I said that most researchers in this field are sure that someone in government knows a lot more than they're saying. He agreed. "So how can we get the truth to come out" I asked. "I think that's pretty much up to THEM -- the aliens" he said. "They seem to show themselves when and where and to whom they want. I wish they would pick some people who really want to meet them, instead of a couple of fishermen in Pascagoula, Mississippi" -- referring to the famous 1973 abduction of Charles Hickson and Calvin Parker.
"Would you want to meet them, Gordon" I asked. "Heck yes" he said. "I'd give them a good welcome"
I told him I didn't think we had to wait for the aliens to begin discussing the truth about what is known. Didn't the government already have a lot of information? What about Roswell, for example?
"Well, I'm pretty sure something was picked up at Roswell"
What about bodies?
"Maybe, yes. But I think there were better ones than Roswell" he said. "We got some live ones"
Live ones? Live aliens? Of course one hears all the rumors and wild tales. Did Gordon know for sure that there were some live aliens?
"I knew a guy who brought one in" he said.
What? Brought one in? What did that mean, exactly?
It was back in the mid-1950s, at White Sands Proving Ground in the middle of the New Mexico desert. His friend -- Gordon called him Moser, and said that Moser had passed away just a few years ago -- was a rocket scientist. He was working by himself on a rocket engine test bed, getting ready for a test the next day. Suddenly, without warning, he heard a voice say his name. He didn't know where it came from. He looked around, saw no one. The voice said his name again. "Then the voice said, 'Don't worry, I'm above you in a craft a few miles up.'"
Gordon said the voice belonged to a person who wanted Moser to provide lots of basic information about earth and humans, so that this visitor could begin to adjust to living here. An arrangement was struck whereby Moser would bring the visitor library books, the visitor would read them at incredible speed, then Moser would go get some more. On more than one occasion, Moser went aboard the visitor's craft. The visitor looked human enough to pass on the street, but he was not used to earth gravity and had a hard time breathing our air. It took him five years to acclimate to earth conditions. Then he started living on the surface. Moser stayed in close touch with him.
I asked Gordon if he ever met the visitor. "No. I hinted around again and again, but Moser never introduced us"
Where is the visitor now? Gordon said he doesn't know. The visitor learned to blend into human society and became a businessman, Moser said.
Why was the visitor here? Gordon said Moser told him the visitor's people had been in space a long time. They were a very old race, and their planet had died when their sun died. They didn't want to invade or change our society. They just wanted to live on solid ground. Earth took some getting used to, but Moser's visitor friend had adjusted well. Presumably there were many others, but Gordon didn't claim to know about that.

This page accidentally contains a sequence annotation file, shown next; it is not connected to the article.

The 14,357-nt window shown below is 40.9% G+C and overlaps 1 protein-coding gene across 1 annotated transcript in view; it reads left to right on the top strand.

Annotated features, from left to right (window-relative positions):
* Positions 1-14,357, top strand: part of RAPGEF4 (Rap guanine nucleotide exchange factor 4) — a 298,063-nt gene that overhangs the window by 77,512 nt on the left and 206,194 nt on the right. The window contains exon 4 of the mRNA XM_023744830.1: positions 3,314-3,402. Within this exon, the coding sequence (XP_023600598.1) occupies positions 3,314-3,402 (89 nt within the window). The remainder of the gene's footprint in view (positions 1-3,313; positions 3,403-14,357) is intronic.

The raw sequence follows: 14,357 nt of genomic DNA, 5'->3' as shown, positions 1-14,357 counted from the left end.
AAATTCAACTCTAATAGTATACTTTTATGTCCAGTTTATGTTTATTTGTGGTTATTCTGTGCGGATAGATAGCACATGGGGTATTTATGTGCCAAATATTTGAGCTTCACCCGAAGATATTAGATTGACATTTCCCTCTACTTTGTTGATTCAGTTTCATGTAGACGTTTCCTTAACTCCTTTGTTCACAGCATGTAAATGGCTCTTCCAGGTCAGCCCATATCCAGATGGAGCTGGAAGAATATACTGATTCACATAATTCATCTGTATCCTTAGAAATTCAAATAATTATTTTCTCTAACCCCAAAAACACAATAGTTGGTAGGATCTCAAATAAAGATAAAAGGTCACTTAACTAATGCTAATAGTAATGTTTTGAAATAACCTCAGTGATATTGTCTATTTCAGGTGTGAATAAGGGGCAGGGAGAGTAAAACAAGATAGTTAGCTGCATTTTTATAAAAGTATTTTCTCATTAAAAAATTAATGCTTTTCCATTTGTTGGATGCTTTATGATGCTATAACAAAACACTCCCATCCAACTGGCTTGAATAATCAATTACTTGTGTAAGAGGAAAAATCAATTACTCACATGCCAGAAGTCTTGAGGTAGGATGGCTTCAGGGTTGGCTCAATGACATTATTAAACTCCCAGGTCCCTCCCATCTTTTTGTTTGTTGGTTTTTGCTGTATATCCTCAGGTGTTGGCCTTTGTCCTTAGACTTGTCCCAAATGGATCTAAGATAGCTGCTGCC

There had been another opportunity for him to meet aliens, but it fell through, he said. It was in 1972 or 1973, just after he left the space program. He was in touch with a group of people who were making contacts at Giant Rock in the Mojave Desert of California. There was to be an arrangment whereby Gordon and a small group of others could attend one of these contact events and even record it on film. The day before the scheduled event, there was a preliminary meeting where something went wrong. Gordon said he wasn't there and doesn't know exactly what happened; but it resulted in cancelling the next day's event. He had assumed he would see one or more craft and alien occupants up close, in daylight. He says he never saw any such thing.
But he speaks as one who knows -- to his own satisfaction, at least -- that a variety of alien types are visiting the earth. He says he's convinced that most of them are benevolent, although some may be unfriendly or even dangerous. He didn't seem too concerned about the negative types.
I asked him if he thought there had been any technology transfer. He said it was quite possible that the story told by Bob Lazar about saucers at a secret base in Nevada was true; and that wreckage had probably been recovered at Roswell and elsewhere. I asked him if he thought the rumors about a landing at Holloman Air Force Base in New Mexico were true, and he said he thought perhaps they were.
Having previously learned of Gordon's friendly relations with the "Black" world of super-secrecy -- one of his business partners was formerly a top official in the Lockheed Skunk Works, and Gordon has worked from time to time with various intelligence agencies, including the CIA -- I have to assume that he knows far more than he would ever divulge to me, particularly in this kind of get-acquainted conversation.
Nonetheless, I found him remarkably open and willing to make quite amazing assertions. I'm convinced he really believes that aliens are here. That being the case, I'm glad he also seems convinced that most of our alien visitors are friendly.